“I was practically born on a team”

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Kari and Amy and Alia web

 

 

 

 

 

 

 

 

 

 

 

 Interview with Amy and Kari of Unmata at Tribal Fest 2012

Amy Sigil is a world renowned Tribal Fusion and Improvisational Tribal Style dancer, teacher and choreographer.  Kari and Amy have been dancing with each other for years in Amy’s troupe Unmata, based in Sacramento, California.

Unmata is known for its Improvisational Tribal Style, or ITS, dance that combines bellydance with hula, hiphop, modern and whatever else they want to create lively, energetic and mesmerizing sequences.  Amy created this troupe and style after studying American Tribal Style®,  or ATS®, out of San Francisco which allows extemporization of choreography as dancers follow cues from each other.  Their style has become so popular that they travel worldwide to teach, including France, Beijing, Moscow, Costa Rica, and Mexico City.

Amy relates people’s attraction to Unmata and her teaching to their inclusive nature.  “I wasn’t born in the dance studio.  I come from a different entrance and I think that makes us relatable.”

She didn’t start dancing until her 20s.  Even after learning bellydance, she was still doing ceramics, painting and woodworking.  “It wasn’t until I took ATS® that things started changing because when I first saw ATS®, I saw it as Basketball plays.”  She equated the leader to the team captain who calls plays.  She saw the patterns and the interactive improvisational nature of ATS where dance troupes make points with the audience.  “They’re running plays, there’s just no ball, but they’re running plays!”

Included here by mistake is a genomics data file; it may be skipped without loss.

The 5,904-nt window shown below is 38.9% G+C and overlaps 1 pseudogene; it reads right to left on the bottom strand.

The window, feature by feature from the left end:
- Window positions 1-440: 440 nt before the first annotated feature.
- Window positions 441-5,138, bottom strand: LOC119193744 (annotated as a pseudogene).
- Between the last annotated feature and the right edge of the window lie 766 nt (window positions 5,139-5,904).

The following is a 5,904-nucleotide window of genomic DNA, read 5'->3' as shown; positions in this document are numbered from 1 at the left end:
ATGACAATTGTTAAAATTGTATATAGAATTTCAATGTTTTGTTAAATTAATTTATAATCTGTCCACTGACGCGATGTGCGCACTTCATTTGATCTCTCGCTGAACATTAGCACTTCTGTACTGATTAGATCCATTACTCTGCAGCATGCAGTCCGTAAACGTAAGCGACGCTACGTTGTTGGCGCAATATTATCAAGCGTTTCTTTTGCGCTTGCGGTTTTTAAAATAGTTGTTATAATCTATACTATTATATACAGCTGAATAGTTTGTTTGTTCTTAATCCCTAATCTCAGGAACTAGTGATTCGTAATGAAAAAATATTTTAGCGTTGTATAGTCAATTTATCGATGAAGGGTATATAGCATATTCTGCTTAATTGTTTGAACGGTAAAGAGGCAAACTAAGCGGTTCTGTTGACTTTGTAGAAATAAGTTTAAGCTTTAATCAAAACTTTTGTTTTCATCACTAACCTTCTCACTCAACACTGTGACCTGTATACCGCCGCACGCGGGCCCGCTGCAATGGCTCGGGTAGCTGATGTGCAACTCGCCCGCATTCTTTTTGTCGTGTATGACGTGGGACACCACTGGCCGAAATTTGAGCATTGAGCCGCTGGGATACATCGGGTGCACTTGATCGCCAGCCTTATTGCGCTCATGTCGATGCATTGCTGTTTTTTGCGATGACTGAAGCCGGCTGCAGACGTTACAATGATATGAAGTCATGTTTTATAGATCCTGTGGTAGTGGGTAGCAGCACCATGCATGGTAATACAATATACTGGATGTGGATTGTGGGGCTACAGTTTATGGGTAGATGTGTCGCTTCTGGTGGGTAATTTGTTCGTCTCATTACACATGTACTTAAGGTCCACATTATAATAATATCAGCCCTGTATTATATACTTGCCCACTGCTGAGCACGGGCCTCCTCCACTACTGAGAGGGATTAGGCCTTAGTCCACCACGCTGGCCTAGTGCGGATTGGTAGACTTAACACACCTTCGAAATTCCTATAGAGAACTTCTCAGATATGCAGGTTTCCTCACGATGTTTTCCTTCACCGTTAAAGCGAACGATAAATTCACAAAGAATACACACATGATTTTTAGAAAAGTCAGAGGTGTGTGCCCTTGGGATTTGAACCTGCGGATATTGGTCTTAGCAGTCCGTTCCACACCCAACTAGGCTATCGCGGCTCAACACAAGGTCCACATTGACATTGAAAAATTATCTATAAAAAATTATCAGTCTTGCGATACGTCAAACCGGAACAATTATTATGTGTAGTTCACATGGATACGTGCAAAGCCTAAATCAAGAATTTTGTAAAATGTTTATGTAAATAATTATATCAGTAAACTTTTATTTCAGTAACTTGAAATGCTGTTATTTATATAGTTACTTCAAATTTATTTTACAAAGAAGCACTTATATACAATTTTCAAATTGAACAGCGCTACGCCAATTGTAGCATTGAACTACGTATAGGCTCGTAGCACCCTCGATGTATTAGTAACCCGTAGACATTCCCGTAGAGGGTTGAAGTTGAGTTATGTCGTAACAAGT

“I was practically born on a team.  We were used to being able to play a role without ego.  When they talk about being a team player, it’s not about giving enough ideas as it is accepting what people’s roles are…you do this, and you run the ball here, and you’re the one who does this.  It’s not that I (have this role) because I’m better or worse.”

Amy has now studied Bellydance, hula and hiphop.  After seeing some of her choreographies, its surprising that she hasn’t officially studied modern dance.  She explains, “I think I’m exploring my body and a lot of contemporary dancers explore their body.”  She’s inspired by some of the contemporary dancers Donna Mejia, Heather Stants, Tjarda Van Straten, Cera Byer, Mandala Danceworks (Karin Jensen), and Khani Zulu.  “So I’m trying to work with different elements than just my core (repertoire)”.

“Dance has been my life forever.”

While Amy didn’t identify with herself as a dancer until her 20s, Kari danced as a child.  She has studied Ballet, Tapdance, Jazz, Hula, Tahitian, and Flamenco.  Kari began her bellydance training with American Tribal Style, performing with Invaders of the Heart in Davis.  She’s an amazing performer and brings 110% to the stage.

She knew she was a dancer “from the moment I could do it.  It really is my expression.  It’s my art.  It’s the one thing that makes me feel normal.  I was ready to get on stage today to feel normal.  I love the dance studio the hard work, the sweat, the tears…all of it.”

 

If you get an opportunity, take classes from Kari or Amy at Hot Pot Studios, or at a dance studio near you.  Their class format is high energy, inspirational and a lot of fun.

http://www.hotpotstudios.com/

http://www.unmata.com/

Keep on Keeping On Unmata.  Your style and ground breaking art continues to inspire.

-Alia B.

 

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